Nevertheless, the case of Phineas Gage made important contributions to early modern neurology. The opposition to Harlow’s 1848 report was due in no small part to the popularity of phrenology at that time. The publication of Harlow’s 1868 report of Gage’s personality changes was significant, as it coincided with reports from other neurologists of the effects of specific lesions on behaviour.
This was a time when modern neuropsychology had begun to replace phrenology. In 1865, Paul Broca (1824-1880) described the speech centre in the left hemisphere of right-handed people; that brain region, in the inferior frontal gyrus, is now known as Broca’s area. Also in the 1860s, John Hughlings-Jackson (1835-1911) and David Ferrier carried out (1843-1928) physiological studies which pointed to the localization of cerebral function.
Jackson had been the first to hypothesize that psychopathological conditions could be correlated to brain damage. He also localized the auditory cortex and in 1864, confirmed Broca’s findings that, in right-handed people, speech was localized to a specific area of the left temporal lobe. Ferrier, an early proponent of the localization of cerebral function, used Gage’s case as the highlight of his famous Goulstonian lecture in 1878. In the same lecture, he also described experiments on monkeys, which led him to the conclusion that:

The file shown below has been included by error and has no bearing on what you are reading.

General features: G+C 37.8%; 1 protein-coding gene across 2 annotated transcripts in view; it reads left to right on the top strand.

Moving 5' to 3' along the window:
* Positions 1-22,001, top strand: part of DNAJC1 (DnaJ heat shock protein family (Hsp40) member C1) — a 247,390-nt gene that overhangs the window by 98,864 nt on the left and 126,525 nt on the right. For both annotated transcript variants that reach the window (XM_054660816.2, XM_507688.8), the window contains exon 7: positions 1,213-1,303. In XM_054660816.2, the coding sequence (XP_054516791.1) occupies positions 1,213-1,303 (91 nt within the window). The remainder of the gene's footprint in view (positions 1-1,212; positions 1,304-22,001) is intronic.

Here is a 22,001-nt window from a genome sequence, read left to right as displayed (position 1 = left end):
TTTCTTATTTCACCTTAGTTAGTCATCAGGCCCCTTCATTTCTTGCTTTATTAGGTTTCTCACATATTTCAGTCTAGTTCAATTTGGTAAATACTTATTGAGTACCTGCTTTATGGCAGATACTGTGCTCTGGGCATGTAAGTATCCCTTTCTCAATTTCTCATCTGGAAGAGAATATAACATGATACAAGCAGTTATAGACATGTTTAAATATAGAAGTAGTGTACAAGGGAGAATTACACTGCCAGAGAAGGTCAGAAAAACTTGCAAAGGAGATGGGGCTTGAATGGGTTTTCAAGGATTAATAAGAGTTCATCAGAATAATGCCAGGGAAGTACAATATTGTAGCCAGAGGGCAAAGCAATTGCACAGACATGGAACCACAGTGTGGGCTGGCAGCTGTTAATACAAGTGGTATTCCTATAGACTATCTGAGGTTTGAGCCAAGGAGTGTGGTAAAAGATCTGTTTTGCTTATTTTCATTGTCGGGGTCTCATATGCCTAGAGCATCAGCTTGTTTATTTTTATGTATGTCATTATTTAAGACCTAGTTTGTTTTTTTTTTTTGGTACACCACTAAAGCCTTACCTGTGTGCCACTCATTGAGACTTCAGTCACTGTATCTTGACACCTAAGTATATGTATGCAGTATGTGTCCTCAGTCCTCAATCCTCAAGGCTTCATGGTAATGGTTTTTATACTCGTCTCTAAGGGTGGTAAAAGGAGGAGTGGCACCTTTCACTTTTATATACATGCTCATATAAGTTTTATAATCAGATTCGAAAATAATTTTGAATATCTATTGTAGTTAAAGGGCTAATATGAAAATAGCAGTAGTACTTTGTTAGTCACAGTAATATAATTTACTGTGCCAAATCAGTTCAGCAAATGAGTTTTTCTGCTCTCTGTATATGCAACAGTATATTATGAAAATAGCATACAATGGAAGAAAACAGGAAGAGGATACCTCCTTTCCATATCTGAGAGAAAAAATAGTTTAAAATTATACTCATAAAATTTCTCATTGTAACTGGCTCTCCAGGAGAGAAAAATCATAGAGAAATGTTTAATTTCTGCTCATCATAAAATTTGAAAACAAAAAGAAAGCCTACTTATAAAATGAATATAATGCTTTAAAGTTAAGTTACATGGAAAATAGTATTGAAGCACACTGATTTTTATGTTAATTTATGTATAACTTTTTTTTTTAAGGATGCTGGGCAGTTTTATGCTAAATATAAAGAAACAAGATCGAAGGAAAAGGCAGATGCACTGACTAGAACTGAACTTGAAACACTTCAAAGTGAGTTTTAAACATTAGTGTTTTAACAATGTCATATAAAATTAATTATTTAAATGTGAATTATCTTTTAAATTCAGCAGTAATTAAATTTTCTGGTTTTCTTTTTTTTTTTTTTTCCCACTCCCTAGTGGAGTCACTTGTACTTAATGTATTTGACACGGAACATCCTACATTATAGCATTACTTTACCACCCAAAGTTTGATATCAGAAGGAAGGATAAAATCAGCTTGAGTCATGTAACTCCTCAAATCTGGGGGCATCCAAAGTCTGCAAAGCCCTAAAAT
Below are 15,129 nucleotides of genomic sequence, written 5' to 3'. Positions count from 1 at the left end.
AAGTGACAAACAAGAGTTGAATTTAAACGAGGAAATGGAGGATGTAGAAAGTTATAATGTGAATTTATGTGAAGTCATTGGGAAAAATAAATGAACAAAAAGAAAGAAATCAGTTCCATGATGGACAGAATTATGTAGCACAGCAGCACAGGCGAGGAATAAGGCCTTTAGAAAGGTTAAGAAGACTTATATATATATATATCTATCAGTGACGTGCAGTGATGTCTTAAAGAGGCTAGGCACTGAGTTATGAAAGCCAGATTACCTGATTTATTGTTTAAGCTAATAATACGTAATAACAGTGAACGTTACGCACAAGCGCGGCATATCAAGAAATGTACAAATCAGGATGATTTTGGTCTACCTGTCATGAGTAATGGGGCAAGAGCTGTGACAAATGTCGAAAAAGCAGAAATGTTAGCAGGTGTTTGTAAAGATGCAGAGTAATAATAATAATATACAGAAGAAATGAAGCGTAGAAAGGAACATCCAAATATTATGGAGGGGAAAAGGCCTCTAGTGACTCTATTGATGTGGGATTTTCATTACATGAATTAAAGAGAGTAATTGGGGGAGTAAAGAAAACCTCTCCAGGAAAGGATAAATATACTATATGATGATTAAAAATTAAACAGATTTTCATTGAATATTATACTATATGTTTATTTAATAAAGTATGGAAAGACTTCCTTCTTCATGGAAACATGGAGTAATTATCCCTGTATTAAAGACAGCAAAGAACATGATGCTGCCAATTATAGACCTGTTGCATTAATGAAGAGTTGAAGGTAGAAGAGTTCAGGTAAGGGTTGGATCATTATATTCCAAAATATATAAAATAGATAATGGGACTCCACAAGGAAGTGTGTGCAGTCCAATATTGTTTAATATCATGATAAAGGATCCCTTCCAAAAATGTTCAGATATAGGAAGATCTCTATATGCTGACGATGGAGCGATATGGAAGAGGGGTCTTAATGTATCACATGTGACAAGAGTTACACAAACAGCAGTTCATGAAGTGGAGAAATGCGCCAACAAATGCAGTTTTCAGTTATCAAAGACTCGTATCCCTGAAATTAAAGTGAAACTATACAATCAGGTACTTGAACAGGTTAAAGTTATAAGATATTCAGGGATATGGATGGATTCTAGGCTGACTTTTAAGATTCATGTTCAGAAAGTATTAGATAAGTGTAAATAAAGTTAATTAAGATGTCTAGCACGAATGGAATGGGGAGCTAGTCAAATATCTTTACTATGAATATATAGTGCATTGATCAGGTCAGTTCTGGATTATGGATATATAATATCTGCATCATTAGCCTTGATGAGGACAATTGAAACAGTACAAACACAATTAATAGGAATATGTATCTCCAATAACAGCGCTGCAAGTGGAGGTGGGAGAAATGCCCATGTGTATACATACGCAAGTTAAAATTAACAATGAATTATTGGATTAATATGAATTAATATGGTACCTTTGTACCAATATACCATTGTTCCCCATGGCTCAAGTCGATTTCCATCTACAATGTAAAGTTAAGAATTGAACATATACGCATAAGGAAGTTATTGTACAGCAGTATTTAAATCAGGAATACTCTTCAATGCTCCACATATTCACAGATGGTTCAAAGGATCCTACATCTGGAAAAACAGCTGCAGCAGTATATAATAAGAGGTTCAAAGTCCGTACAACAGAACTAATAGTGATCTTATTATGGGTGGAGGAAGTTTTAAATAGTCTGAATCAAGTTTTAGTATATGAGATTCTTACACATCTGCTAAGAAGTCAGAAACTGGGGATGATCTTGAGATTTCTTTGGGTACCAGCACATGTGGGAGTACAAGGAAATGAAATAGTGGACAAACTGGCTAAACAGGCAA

There are certain regions in the cortex to which definite functions can be assigned; and that the phenomena of cortical lesions will vary according to their seat and also to their character…removal or destruction…of the antero-frontal lobes is not followed by any definite physiological results…And yet, notwithstanding this apparent absence of physiological symptoms, I could perceive a very decided alteration in the animal’s character and behaviour, while it is difficult to state in precise terms the nature of the change…while not actually deprived of intelligence, they had lost, to all appearance, the faculty of the attentive and intelligent observation [Regarding the trajectory of the tamping iron through Gage’s brain]…the absence of paralysis in this case is quite in harmony with the results of experimental physiology.